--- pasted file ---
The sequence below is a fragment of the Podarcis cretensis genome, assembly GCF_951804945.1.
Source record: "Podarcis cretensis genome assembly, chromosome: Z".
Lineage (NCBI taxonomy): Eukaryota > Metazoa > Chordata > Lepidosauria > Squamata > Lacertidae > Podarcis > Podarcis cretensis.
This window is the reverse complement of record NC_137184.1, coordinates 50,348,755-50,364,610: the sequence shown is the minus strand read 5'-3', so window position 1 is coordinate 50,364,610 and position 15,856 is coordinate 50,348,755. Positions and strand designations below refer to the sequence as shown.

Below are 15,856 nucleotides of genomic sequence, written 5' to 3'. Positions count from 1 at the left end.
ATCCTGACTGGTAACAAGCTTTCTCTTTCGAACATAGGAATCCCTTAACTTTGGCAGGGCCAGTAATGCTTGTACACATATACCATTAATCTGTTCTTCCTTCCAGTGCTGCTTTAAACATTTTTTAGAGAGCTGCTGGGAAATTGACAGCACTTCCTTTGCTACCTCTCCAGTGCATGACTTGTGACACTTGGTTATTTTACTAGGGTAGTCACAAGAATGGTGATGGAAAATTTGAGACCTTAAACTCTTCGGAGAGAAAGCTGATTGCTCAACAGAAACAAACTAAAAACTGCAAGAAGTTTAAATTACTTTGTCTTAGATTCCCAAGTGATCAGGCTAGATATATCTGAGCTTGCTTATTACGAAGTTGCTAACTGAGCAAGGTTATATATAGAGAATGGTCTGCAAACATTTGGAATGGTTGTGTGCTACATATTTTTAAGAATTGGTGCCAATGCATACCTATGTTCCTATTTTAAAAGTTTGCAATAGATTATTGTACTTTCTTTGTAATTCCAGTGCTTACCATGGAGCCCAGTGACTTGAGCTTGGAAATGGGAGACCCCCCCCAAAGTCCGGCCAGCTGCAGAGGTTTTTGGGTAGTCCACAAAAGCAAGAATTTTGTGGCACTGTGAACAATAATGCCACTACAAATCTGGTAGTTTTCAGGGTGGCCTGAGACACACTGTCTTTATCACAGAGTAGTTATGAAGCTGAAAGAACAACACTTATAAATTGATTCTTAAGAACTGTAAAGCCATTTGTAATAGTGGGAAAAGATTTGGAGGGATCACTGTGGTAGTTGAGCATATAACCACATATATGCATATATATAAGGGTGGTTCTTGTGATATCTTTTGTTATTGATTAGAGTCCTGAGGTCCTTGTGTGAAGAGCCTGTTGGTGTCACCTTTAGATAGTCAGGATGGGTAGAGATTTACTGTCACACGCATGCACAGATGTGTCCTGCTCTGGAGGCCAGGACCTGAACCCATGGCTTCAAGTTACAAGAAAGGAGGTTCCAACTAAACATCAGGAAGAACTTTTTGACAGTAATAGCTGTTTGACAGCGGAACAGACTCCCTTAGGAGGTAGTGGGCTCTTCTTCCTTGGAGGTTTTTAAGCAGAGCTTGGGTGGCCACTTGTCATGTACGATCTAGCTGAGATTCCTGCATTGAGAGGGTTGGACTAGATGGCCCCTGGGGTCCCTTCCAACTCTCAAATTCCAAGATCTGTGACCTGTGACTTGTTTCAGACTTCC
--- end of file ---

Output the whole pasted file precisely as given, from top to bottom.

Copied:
The sequence below is a fragment of the Podarcis cretensis genome, assembly GCF_951804945.1.
Source record: "Podarcis cretensis genome assembly, chromosome: Z".
Lineage (NCBI taxonomy): Eukaryota > Metazoa > Chordata > Lepidosauria > Squamata > Lacertidae > Podarcis > Podarcis cretensis.
This window is the reverse complement of record NC_137184.1, coordinates 50,348,755-50,364,610: the sequence shown is the minus strand read 5'-3', so window position 1 is coordinate 50,364,610 and position 15,856 is coordinate 50,348,755. Positions and strand designations below refer to the sequence as shown.

Below are 15,856 nucleotides of genomic sequence, written 5' to 3'. Positions count from 1 at the left end.
ATCCTGACTGGTAACAAGCTTTCTCTTTCGAACATAGGAATCCCTTAACTTTGGCAGGGCCAGTAATGCTTGTACACATATACCATTAATCTGTTCTTCCTTCCAGTGCTGCTTTAAACATTTTTTAGAGAGCTGCTGGGAAATTGACAGCACTTCCTTTGCTACCTCTCCAGTGCATGACTTGTGACACTTGGTTATTTTACTAGGGTAGTCACAAGAATGGTGATGGAAAATTTGAGACCTTAAACTCTTCGGAGAGAAAGCTGATTGCTCAACAGAAACAAACTAAAAACTGCAAGAAGTTTAAATTACTTTGTCTTAGATTCCCAAGTGATCAGGCTAGATATATCTGAGCTTGCTTATTACGAAGTTGCTAACTGAGCAAGGTTATATATAGAGAATGGTCTGCAAACATTTGGAATGGTTGTGTGCTACATATTTTTAAGAATTGGTGCCAATGCATACCTATGTTCCTATTTTAAAAGTTTGCAATAGATTATTGTACTTTCTTTGTAATTCCAGTGCTTACCATGGAGCCCAGTGACTTGAGCTTGGAAATGGGAGACCCCCCCCAAAGTCCGGCCAGCTGCAGAGGTTTTTGGGTAGTCCACAAAAGCAAGAATTTTGTGGCACTGTGAACAATAATGCCACTACAAATCTGGTAGTTTTCAGGGTGGCCTGAGACACACTGTCTTTATCACAGAGTAGTTATGAAGCTGAAAGAACAACACTTATAAATTGATTCTTAAGAACTGTAAAGCCATTTGTAATAGTGGGAAAAGATTTGGAGGGATCACTGTGGTAGTTGAGCATATAACCACATATATGCATATATATAAGGGTGGTTCTTGTGATATCTTTTGTTATTGATTAGAGTCCTGAGGTCCTTGTGTGAAGAGCCTGTTGGTGTCACCTTTAGATAGTCAGGATGGGTAGAGATTTACTGTCACACGCATGCACAGATGTGTCCTGCTCTGGAGGCCAGGACCTGAACCCATGGCTTCAAGTTACAAGAAAGGAGGTTCCAACTAAACATCAGGAAGAACTTTTTGACAGTAATAGCTGTTTGACAGCGGAACAGACTCCCTTAGGAGGTAGTGGGCTCTTCTTCCTTGGAGGTTTTTAAGCAGAGCTTGGGTGGCCACTTGTCATGTACGATCTAGCTGAGATTCCTGCATTGAGAGGGTTGGACTAGATGGCCCCTGGGGTCCCTTCCAACTCTCAAATTCCAAGATCTGTGACCTGTGACTTGTTTCAGACTTCC